Punta Del Diablo is a small beach town near the Brazilian border in Uruguay. It is a popular spot for Uruguayans to get away for awhile, so much so that the local population can grow 30x during the tourist season. The year round residents are typically fishermen and artisans, but it swells with Uruguayans, Brazilians, and Europeans every January and Febraury (South American summer).
The entirety of the town was owned by one farming family, the Rocha’s, but they have been steadily selling the land to investors. These investors are building posh hostels and hotels creating a range of budget to luxury options for staying. We chose the budget option as best we could and spent about $50 a night for all three of us traveling.
This is a familiar trend in South America. There is something beautiful and quant, and then foreigners buy the land and invest in it, taking away a part of the charm that made the place enticing in the first place. Luckily, Punta del Diablo has a height limit on new buildings, so we shouldn’t be seeing huge sky scraper hotels anytime soon.
To get to Punta del Diablo, we took a bus from Montevideo, which was extremely easy. We stayed in a little cabin we booked on booking.com and the host was nice enough to pick us up from the bus station (about a mile outside of town). Punta del Diablo has one ATM that we could find, and it didn’t work every day. Bringing a stack of cash is recommended. Other than that we spent most of our days carefree relaxing on the beach.
We arrived in Punta del Diablo in March, after the tourist crowds leave so a majority of the restaurants and bars are closed up. This left us in a sleepy and deserted pueblo, with almost no one on the beach. Our AirBnB, and later hotel, both had kitchenettes, allowing us the cook our own meals. This was a significant benefit, seeing as how most restaurants had closed for the season.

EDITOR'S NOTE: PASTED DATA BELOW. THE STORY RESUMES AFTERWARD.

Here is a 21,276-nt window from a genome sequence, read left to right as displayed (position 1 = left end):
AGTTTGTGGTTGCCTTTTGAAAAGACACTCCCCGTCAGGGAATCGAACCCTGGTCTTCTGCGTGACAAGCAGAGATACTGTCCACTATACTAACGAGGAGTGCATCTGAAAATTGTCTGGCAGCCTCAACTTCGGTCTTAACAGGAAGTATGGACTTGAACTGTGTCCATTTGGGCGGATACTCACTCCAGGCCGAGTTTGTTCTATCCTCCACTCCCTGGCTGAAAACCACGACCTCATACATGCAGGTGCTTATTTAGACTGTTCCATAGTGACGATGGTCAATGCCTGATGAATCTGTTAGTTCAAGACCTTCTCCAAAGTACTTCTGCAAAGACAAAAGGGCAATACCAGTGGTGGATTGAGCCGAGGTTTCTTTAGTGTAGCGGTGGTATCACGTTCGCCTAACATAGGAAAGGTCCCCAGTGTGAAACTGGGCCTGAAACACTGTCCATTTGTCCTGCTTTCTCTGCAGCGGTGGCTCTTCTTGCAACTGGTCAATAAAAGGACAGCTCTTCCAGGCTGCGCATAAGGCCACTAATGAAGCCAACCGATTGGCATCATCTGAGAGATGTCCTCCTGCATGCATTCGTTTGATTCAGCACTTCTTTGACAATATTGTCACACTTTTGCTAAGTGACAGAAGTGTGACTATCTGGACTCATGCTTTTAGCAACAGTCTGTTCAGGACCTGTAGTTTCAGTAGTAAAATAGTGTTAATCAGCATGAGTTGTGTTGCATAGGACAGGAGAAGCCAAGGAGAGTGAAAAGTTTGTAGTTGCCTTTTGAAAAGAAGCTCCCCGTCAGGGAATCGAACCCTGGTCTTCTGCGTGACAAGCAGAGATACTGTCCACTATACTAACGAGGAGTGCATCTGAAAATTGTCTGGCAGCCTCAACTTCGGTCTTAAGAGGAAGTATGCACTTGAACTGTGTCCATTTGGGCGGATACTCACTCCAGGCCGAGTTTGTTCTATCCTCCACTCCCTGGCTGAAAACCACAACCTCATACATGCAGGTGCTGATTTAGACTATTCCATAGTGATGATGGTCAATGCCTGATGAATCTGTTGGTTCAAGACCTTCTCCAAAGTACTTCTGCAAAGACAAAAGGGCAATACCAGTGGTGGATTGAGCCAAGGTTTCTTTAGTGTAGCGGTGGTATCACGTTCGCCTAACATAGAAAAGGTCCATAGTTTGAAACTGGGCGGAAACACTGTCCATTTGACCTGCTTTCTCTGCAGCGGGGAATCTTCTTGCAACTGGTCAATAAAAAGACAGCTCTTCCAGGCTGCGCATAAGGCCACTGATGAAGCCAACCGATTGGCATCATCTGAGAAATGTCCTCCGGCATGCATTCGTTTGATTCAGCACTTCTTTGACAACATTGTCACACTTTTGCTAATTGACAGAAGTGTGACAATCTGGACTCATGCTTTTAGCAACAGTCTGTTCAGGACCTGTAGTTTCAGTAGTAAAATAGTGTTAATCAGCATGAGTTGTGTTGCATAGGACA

This is a great location for anyone looking to just relax and focus on whatever it is they need to focus on. Our days were simple and uneventful. Which may be annoying to some people. For me, it was a nice retreat. I remember one time while I was in London, I was speaking to a friend who had no plans on a Thursday night. He was feeling anxious about it, like he was missing out on something or not living life to the fullest. In a city like London, it is easy to have every day booked for weeks or months ahead. If that is the lifestyle you’re used to, the quiet solitude of Punta Del Diablo during the off season could lead to something near an existential crisis.
Not for me though.
One day we were walking towards the beach, and there was a dog that I gave a few pats. That dog followed us for the rest of the day. Which became a theme for our South American travels. She was super sweet but also hyper. Taylor and I had to walk her back home at the end of the day and hide behind a building in order to get her to finally go home.
To continue the puppy love, in the hotel we stayed at, TWO doggos came up to our room to say hello and sleep under the barbecue. They wanted snoozes but also got some pets.
And they must of told some of the other local fauna because when we woke up there were two burrowing owls hanging out on the balcony.
We were going to return to Uruguay in a few weeks for a frisbee tournament being held in Montevideo by a friend of ours. It is a nice country, with beautiful scenery that I think gets skipped by a lot for the more populous Argentina or Brazil. It’s also more wealthy than its neighbors. Uruguay has a lot of the same stuff to offer as those countries but at a smaller more chillaxed speed.